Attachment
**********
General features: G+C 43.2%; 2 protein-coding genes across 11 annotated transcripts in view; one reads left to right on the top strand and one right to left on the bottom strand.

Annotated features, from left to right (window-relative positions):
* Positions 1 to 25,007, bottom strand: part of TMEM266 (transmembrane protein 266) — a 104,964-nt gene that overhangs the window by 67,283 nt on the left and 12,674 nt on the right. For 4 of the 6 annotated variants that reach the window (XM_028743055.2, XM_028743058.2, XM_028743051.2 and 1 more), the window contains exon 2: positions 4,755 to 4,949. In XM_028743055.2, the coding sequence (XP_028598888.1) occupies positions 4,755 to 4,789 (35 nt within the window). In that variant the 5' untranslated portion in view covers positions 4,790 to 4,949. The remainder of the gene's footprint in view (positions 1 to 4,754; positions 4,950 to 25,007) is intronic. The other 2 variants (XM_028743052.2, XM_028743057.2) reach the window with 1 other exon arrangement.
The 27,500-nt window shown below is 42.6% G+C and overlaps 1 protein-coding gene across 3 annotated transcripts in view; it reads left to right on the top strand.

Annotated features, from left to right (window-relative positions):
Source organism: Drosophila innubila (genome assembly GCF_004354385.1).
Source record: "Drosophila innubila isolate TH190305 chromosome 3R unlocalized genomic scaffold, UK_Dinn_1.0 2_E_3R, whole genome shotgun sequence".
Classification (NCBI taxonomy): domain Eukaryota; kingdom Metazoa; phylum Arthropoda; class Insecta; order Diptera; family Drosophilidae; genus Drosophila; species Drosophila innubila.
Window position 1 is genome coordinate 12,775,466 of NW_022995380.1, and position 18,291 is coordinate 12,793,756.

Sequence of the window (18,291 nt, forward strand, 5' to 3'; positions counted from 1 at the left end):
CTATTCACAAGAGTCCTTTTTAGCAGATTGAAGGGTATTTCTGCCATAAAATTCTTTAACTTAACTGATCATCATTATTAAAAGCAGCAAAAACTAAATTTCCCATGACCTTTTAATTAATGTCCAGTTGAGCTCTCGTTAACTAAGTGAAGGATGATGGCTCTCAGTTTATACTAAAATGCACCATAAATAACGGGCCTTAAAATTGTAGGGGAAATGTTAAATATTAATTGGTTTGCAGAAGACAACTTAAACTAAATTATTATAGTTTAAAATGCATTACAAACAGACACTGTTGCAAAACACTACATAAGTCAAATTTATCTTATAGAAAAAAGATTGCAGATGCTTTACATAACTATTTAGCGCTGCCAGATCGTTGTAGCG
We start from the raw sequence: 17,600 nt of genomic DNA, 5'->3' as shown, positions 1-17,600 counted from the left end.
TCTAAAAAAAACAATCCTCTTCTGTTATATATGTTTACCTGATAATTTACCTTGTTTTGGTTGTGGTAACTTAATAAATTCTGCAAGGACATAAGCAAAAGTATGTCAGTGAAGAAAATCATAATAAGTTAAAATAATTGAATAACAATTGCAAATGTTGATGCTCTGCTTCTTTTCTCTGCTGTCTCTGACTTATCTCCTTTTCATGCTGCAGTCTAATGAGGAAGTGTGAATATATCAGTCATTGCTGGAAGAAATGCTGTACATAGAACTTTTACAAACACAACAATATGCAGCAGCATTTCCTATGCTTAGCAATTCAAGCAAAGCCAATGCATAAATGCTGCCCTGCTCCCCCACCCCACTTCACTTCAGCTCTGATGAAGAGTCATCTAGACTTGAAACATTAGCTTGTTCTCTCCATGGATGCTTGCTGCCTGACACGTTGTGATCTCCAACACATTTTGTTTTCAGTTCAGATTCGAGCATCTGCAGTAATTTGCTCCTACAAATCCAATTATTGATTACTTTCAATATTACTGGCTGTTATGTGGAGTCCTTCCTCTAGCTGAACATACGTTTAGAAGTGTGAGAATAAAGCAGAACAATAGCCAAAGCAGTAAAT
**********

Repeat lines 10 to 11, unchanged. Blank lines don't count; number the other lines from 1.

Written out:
Sequence of the window (18,291 nt, forward strand, 5' to 3'; positions counted from 1 at the left end):
CTATTCACAAGAGTCCTTTTTAGCAGATTGAAGGGTATTTCTGCCATAAAATTCTTTAACTTAACTGATCATCATTATTAAAAGCAGCAAAAACTAAATTTCCCATGACCTTTTAATTAATGTCCAGTTGAGCTCTCGTTAACTAAGTGAAGGATGATGGCTCTCAGTTTATACTAAAATGCACCATAAATAACGGGCCTTAAAATTGTAGGGGAAATGTTAAATATTAATTGGTTTGCAGAAGACAACTTAAACTAAATTATTATAGTTTAAAATGCATTACAAACAGACACTGTTGCAAAACACTACATAAGTCAAATTTATCTTATAGAAAAAAGATTGCAGATGCTTTACATAACTATTTAGCGCTGCCAGATCGTTGTAGCG